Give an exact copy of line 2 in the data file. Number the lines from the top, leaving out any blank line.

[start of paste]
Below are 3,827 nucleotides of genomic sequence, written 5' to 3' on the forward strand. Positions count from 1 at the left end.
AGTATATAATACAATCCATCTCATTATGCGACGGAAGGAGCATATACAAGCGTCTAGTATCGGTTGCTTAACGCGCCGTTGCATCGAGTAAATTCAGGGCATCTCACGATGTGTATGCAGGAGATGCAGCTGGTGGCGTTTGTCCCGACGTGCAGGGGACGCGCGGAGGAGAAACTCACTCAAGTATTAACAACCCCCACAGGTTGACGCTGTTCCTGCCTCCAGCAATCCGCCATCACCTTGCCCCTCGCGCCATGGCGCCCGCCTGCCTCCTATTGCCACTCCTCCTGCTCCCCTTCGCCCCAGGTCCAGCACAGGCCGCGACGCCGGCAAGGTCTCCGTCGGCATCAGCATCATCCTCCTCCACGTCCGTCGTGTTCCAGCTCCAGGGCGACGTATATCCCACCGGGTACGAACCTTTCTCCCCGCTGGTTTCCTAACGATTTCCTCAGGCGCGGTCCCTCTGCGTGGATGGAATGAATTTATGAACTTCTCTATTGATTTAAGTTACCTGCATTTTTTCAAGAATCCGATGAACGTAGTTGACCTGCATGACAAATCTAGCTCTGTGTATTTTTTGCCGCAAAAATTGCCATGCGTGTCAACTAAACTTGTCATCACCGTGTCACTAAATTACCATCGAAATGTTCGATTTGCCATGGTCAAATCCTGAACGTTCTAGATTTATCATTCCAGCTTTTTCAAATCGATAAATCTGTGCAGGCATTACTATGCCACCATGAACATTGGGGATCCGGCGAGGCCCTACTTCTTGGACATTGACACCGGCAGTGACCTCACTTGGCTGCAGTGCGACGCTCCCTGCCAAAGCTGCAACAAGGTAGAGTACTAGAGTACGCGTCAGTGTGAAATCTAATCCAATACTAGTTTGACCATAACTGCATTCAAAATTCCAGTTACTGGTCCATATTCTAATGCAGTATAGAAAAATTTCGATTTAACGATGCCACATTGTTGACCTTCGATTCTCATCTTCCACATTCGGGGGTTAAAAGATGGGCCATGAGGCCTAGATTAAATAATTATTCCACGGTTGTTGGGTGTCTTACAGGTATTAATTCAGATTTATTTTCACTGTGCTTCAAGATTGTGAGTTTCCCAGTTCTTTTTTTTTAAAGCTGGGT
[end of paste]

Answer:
AGTATATAATACAATCCATCTCATTATGCGACGGAAGGAGCATATACAAGCGTCTAGTATCGGTTGCTTAACGCGCCGTTGCATCGAGTAAATTCAGGGCATCTCACGATGTGTATGCAGGAGATGCAGCTGGTGGCGTTTGTCCCGACGTGCAGGGGACGCGCGGAGGAGAAACTCACTCAAGTATTAACAACCCCCACAGGTTGACGCTGTTCCTGCCTCCAGCAATCCGCCATCACCTTGCCCCTCGCGCCATGGCGCCCGCCTGCCTCCTATTGCCACTCCTCCTGCTCCCCTTCGCCCCAGGTCCAGCACAGGCCGCGACGCCGGCAAGGTCTCCGTCGGCATCAGCATCATCCTCCTCCACGTCCGTCGTGTTCCAGCTCCAGGGCGACGTATATCCCACCGGGTACGAACCTTTCTCCCCGCTGGTTTCCTAACGATTTCCTCAGGCGCGGTCCCTCTGCGTGGATGGAATGAATTTATGAACTTCTCTATTGATTTAAGTTACCTGCATTTTTTCAAGAATCCGATGAACGTAGTTGACCTGCATGACAAATCTAGCTCTGTGTATTTTTTGCCGCAAAAATTGCCATGCGTGTCAACTAAACTTGTCATCACCGTGTCACTAAATTACCATCGAAATGTTCGATTTGCCATGGTCAAATCCTGAACGTTCTAGATTTATCATTCCAGCTTTTTCAAATCGATAAATCTGTGCAGGCATTACTATGCCACCATGAACATTGGGGATCCGGCGAGGCCCTACTTCTTGGACATTGACACCGGCAGTGACCTCACTTGGCTGCAGTGCGACGCTCCCTGCCAAAGCTGCAACAAGGTAGAGTACTAGAGTACGCGTCAGTGTGAAATCTAATCCAATACTAGTTTGACCATAACTGCATTCAAAATTCCAGTTACTGGTCCATATTCTAATGCAGTATAGAAAAATTTCGATTTAACGATGCCACATTGTTGACCTTCGATTCTCATCTTCCACATTCGGGGGTTAAAAGATGGGCCATGAGGCCTAGATTAAATAATTATTCCACGGTTGTTGGGTGTCTTACAGGTATTAATTCAGATTTATTTTCACTGTGCTTCAAGATTGTGAGTTTCCCAGTTCTTTTTTTTTAAAGCTGGGT